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2″-O-Glucosylrutin

$1,056

  • Brand : BIOFRON

  • Catalogue Number : BN-O0925

  • Specification : 98%(HPLC)

  • CAS number : 55696-55-4

  • Formula : C33H40O21

  • Molecular Weight : 772.66

  • Volume : 5mg

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Catalogue Number

BN-O0925

Analysis Method

Specification

98%(HPLC)

Storage

2-8°C

Molecular Weight

772.66

Appearance

Botanical Source

Structure Type

Category

SMILES

Synonyms

IUPAC Name

Density

Solubility

Flash Point

Boiling Point

Melting Point

InChl

InChI=1S/C10H19NO/c1-5-10(4)7-8(12)6-9(2,3)11-10/h11H,5-7H2,1-4H3

InChl Key

WGK Germany

RID/ADR

HS Code Reference

Personal Projective Equipment

Correct Usage

For Reference Standard and R&D, Not for Human Use Directly.

Meta Tag

provides coniferyl ferulate(CAS#:55696-55-4) MSDS, density, melting point, boiling point, structure, formula, molecular weight etc. Articles of coniferyl ferulate are included as well.>> amp version: coniferyl ferulate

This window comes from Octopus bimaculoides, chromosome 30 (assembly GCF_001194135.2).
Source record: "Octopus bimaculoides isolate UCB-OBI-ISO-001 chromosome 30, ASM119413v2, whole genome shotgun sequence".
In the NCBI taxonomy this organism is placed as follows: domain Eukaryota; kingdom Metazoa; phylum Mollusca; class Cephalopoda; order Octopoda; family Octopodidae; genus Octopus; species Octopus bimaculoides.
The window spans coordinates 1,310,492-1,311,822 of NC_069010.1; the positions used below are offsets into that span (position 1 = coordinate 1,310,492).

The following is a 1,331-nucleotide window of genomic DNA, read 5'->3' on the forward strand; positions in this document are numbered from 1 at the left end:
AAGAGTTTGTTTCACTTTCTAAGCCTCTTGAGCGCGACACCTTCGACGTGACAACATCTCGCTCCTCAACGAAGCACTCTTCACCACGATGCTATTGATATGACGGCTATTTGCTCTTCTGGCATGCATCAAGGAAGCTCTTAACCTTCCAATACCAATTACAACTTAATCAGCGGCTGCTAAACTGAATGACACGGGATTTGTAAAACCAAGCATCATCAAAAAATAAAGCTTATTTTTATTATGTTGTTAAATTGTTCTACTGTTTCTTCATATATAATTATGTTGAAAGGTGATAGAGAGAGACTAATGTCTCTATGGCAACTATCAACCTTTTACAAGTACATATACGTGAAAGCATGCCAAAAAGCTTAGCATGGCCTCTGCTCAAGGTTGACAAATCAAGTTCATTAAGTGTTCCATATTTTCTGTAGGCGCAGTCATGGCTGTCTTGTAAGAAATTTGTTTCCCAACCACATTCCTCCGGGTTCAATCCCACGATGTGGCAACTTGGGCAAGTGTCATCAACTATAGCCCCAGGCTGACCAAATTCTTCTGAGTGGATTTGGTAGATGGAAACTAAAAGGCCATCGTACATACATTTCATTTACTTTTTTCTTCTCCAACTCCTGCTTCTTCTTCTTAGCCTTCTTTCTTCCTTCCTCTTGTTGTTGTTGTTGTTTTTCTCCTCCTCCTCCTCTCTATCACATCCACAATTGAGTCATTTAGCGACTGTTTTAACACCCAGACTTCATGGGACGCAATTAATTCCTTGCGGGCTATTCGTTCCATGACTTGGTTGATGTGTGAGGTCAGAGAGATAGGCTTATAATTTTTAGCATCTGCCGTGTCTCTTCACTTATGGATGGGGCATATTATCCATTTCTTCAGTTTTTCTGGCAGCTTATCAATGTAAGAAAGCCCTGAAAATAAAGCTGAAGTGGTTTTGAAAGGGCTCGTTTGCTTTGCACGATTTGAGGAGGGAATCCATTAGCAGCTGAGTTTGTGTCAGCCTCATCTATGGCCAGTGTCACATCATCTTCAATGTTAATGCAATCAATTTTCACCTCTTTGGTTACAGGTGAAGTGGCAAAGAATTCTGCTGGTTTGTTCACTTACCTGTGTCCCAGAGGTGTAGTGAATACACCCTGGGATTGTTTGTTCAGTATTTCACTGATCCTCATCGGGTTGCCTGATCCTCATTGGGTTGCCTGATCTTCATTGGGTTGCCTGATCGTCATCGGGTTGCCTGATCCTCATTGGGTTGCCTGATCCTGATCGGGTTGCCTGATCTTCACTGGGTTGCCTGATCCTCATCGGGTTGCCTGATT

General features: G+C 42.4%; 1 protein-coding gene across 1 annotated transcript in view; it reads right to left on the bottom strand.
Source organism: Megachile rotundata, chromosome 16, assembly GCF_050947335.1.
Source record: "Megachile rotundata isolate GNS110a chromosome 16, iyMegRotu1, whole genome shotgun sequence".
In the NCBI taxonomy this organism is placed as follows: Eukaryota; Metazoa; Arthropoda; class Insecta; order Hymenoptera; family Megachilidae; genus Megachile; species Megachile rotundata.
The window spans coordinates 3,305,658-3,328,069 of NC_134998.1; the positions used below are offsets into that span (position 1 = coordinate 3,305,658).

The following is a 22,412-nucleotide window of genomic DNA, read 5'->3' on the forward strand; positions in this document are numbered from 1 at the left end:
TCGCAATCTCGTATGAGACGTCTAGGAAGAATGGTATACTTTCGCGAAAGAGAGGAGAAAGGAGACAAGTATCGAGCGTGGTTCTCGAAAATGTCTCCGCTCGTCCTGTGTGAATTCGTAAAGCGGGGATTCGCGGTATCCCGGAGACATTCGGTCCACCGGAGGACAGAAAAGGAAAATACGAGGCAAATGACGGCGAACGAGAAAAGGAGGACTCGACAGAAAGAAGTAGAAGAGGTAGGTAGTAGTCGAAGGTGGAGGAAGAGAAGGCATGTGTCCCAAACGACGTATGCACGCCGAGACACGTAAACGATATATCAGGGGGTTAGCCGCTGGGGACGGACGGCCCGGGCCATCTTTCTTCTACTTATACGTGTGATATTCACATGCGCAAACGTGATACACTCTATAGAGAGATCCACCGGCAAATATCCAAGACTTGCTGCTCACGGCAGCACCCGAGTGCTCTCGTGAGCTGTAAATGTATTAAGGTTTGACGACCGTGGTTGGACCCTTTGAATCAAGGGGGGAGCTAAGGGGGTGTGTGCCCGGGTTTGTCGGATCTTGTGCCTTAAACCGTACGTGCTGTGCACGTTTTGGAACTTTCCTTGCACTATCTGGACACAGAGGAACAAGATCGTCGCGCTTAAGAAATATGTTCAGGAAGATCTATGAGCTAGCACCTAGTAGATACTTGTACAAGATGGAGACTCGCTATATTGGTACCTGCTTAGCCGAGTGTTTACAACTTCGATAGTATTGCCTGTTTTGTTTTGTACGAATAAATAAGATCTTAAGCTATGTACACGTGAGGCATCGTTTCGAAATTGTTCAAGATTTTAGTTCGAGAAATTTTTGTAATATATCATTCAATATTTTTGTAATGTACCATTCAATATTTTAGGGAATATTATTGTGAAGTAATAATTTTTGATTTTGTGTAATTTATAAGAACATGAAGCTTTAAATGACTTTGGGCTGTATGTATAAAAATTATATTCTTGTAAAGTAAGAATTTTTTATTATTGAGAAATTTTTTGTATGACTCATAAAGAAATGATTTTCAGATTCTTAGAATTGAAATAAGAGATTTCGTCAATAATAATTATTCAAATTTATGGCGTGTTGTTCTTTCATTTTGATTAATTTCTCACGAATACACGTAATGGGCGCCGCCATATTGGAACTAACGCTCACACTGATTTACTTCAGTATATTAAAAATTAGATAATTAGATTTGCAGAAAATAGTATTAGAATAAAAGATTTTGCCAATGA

No Technical Documents Available For This Product.

PMID

28042072

Abstract

Context
A validated 82-item Advance Care Planning (ACP) Engagement Survey measures a broad range of behaviors. However, concise surveys are needed.

Objectives
To validate shorter versions of the Survey.

Methods
The Survey included 57 process (e.g. readiness) and 25 action items (e.g. discussions). For item reduction, we systematically eliminated questions based on face validity, item non-response, redundancy, ceiling effects, and factor analysis. We assessed internal consistency (Cronbach’s alpha) and construct validity with cross-sectional correlations and the ability of the progressively shorter survey versions to detect change one week after exposure to an ACP intervention (Pearson’s correlation coefficients).

Results
501 participants (4 Canadian and 3 US sites) were included in item reduction (mean age 69 years (±10), 41% non-white). Due to high correlations between readiness and action items, all action-items were removed. Due to high correlations and ceiling effects, 2 process-items were removed. Successive factor analysis then created 55, 34, 15, 9, and 4-item versions. 664 participants (from 3 US ACP clinical trials) were included in validity analysis (age 65 years (±8), 72% non-white, 34% Spanish-speaking). Cronbach’s alphas were high for all versions (4-item, 0.84-55-item, 0.97). Compared to the original survey, cross-sectional correlations were high (4-item, 0.85-55-item, 0.97) as were delta correlations (4-item, 0.68-55-item, 0.93).

Conclusion